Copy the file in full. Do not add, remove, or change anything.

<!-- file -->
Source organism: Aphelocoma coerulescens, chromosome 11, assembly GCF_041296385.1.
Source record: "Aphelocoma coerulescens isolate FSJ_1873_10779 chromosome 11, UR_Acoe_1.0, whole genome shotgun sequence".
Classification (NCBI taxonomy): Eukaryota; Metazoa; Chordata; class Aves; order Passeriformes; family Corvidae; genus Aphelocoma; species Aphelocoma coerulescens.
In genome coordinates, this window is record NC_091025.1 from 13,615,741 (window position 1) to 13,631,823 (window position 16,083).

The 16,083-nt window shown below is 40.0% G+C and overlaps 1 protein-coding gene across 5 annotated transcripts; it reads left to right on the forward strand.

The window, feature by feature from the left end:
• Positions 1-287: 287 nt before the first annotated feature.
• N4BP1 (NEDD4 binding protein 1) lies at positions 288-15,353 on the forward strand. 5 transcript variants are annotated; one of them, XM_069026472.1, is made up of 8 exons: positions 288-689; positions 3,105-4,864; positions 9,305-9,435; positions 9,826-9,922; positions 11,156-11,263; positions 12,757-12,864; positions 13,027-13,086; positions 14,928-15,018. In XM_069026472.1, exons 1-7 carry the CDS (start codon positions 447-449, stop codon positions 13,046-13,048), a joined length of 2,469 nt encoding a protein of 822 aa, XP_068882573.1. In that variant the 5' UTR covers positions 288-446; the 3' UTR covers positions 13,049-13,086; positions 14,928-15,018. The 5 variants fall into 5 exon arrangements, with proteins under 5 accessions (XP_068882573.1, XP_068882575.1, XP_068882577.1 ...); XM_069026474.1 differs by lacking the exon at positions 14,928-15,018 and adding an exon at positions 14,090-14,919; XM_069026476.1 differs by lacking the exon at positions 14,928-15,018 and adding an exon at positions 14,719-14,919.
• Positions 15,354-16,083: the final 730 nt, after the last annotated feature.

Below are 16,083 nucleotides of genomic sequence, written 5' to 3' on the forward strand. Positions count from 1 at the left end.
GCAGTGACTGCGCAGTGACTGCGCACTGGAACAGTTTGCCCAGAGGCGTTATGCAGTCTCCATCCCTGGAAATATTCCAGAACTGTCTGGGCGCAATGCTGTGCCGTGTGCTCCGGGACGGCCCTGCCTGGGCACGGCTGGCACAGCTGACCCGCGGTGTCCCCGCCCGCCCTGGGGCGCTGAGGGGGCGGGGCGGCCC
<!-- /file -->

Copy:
Source organism: Aphelocoma coerulescens, chromosome 11, assembly GCF_041296385.1.
Source record: "Aphelocoma coerulescens isolate FSJ_1873_10779 chromosome 11, UR_Acoe_1.0, whole genome shotgun sequence".
Classification (NCBI taxonomy): Eukaryota; Metazoa; Chordata; class Aves; order Passeriformes; family Corvidae; genus Aphelocoma; species Aphelocoma coerulescens.
In genome coordinates, this window is record NC_091025.1 from 13,615,741 (window position 1) to 13,631,823 (window position 16,083).

The 16,083-nt window shown below is 40.0% G+C and overlaps 1 protein-coding gene across 5 annotated transcripts; it reads left to right on the forward strand.

The window, feature by feature from the left end:
• Positions 1-287: 287 nt before the first annotated feature.
• N4BP1 (NEDD4 binding protein 1) lies at positions 288-15,353 on the forward strand. 5 transcript variants are annotated; one of them, XM_069026472.1, is made up of 8 exons: positions 288-689; positions 3,105-4,864; positions 9,305-9,435; positions 9,826-9,922; positions 11,156-11,263; positions 12,757-12,864; positions 13,027-13,086; positions 14,928-15,018. In XM_069026472.1, exons 1-7 carry the CDS (start codon positions 447-449, stop codon positions 13,046-13,048), a joined length of 2,469 nt encoding a protein of 822 aa, XP_068882573.1. In that variant the 5' UTR covers positions 288-446; the 3' UTR covers positions 13,049-13,086; positions 14,928-15,018. The 5 variants fall into 5 exon arrangements, with proteins under 5 accessions (XP_068882573.1, XP_068882575.1, XP_068882577.1 ...); XM_069026474.1 differs by lacking the exon at positions 14,928-15,018 and adding an exon at positions 14,090-14,919; XM_069026476.1 differs by lacking the exon at positions 14,928-15,018 and adding an exon at positions 14,719-14,919.
• Positions 15,354-16,083: the final 730 nt, after the last annotated feature.

Below are 16,083 nucleotides of genomic sequence, written 5' to 3' on the forward strand. Positions count from 1 at the left end.
GCAGTGACTGCGCAGTGACTGCGCACTGGAACAGTTTGCCCAGAGGCGTTATGCAGTCTCCATCCCTGGAAATATTCCAGAACTGTCTGGGCGCAATGCTGTGCCGTGTGCTCCGGGACGGCCCTGCCTGGGCACGGCTGGCACAGCTGACCCGCGGTGTCCCCGCCCGCCCTGGGGCGCTGAGGGGGCGGGGCGGCCC